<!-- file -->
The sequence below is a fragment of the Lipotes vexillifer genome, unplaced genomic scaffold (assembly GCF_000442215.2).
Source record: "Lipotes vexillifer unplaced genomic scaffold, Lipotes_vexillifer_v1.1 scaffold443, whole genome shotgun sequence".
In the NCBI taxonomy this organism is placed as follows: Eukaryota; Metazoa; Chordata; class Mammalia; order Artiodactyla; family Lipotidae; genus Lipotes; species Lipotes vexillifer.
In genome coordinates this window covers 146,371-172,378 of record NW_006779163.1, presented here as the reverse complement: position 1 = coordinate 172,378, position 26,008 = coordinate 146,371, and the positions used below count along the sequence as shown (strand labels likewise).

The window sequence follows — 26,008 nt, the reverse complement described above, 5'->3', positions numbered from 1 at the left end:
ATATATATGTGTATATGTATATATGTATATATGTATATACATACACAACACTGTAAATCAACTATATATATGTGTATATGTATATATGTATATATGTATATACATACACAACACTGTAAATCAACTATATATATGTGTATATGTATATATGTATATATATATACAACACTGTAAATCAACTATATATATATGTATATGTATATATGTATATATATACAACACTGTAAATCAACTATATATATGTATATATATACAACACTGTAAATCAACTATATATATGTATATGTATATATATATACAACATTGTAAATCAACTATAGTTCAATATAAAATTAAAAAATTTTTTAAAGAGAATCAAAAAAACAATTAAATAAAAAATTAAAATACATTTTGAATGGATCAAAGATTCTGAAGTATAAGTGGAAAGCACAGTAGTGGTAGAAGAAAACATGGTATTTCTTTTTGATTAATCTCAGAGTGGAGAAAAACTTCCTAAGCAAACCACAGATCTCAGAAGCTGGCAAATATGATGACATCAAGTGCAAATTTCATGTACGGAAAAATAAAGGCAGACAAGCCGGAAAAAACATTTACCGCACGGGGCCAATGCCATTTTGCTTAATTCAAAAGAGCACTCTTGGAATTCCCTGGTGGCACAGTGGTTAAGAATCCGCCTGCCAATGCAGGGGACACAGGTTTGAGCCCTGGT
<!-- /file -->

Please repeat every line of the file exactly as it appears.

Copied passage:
The sequence below is a fragment of the Lipotes vexillifer genome, unplaced genomic scaffold (assembly GCF_000442215.2).
Source record: "Lipotes vexillifer unplaced genomic scaffold, Lipotes_vexillifer_v1.1 scaffold443, whole genome shotgun sequence".
In the NCBI taxonomy this organism is placed as follows: Eukaryota; Metazoa; Chordata; class Mammalia; order Artiodactyla; family Lipotidae; genus Lipotes; species Lipotes vexillifer.
In genome coordinates this window covers 146,371-172,378 of record NW_006779163.1, presented here as the reverse complement: position 1 = coordinate 172,378, position 26,008 = coordinate 146,371, and the positions used below count along the sequence as shown (strand labels likewise).

The window sequence follows — 26,008 nt, the reverse complement described above, 5'->3', positions numbered from 1 at the left end:
ATATATATGTGTATATGTATATATGTATATATGTATATACATACACAACACTGTAAATCAACTATATATATGTGTATATGTATATATGTATATATGTATATACATACACAACACTGTAAATCAACTATATATATGTGTATATGTATATATGTATATATATATACAACACTGTAAATCAACTATATATATATGTATATGTATATATGTATATATATACAACACTGTAAATCAACTATATATATGTATATATATACAACACTGTAAATCAACTATATATATGTATATGTATATATATATACAACATTGTAAATCAACTATAGTTCAATATAAAATTAAAAAATTTTTTAAAGAGAATCAAAAAAACAATTAAATAAAAAATTAAAATACATTTTGAATGGATCAAAGATTCTGAAGTATAAGTGGAAAGCACAGTAGTGGTAGAAGAAAACATGGTATTTCTTTTTGATTAATCTCAGAGTGGAGAAAAACTTCCTAAGCAAACCACAGATCTCAGAAGCTGGCAAATATGATGACATCAAGTGCAAATTTCATGTACGGAAAAATAAAGGCAGACAAGCCGGAAAAAACATTTACCGCACGGGGCCAATGCCATTTTGCTTAATTCAAAAGAGCACTCTTGGAATTCCCTGGTGGCACAGTGGTTAAGAATCCGCCTGCCAATGCAGGGGACACAGGTTTGAGCCCTGGT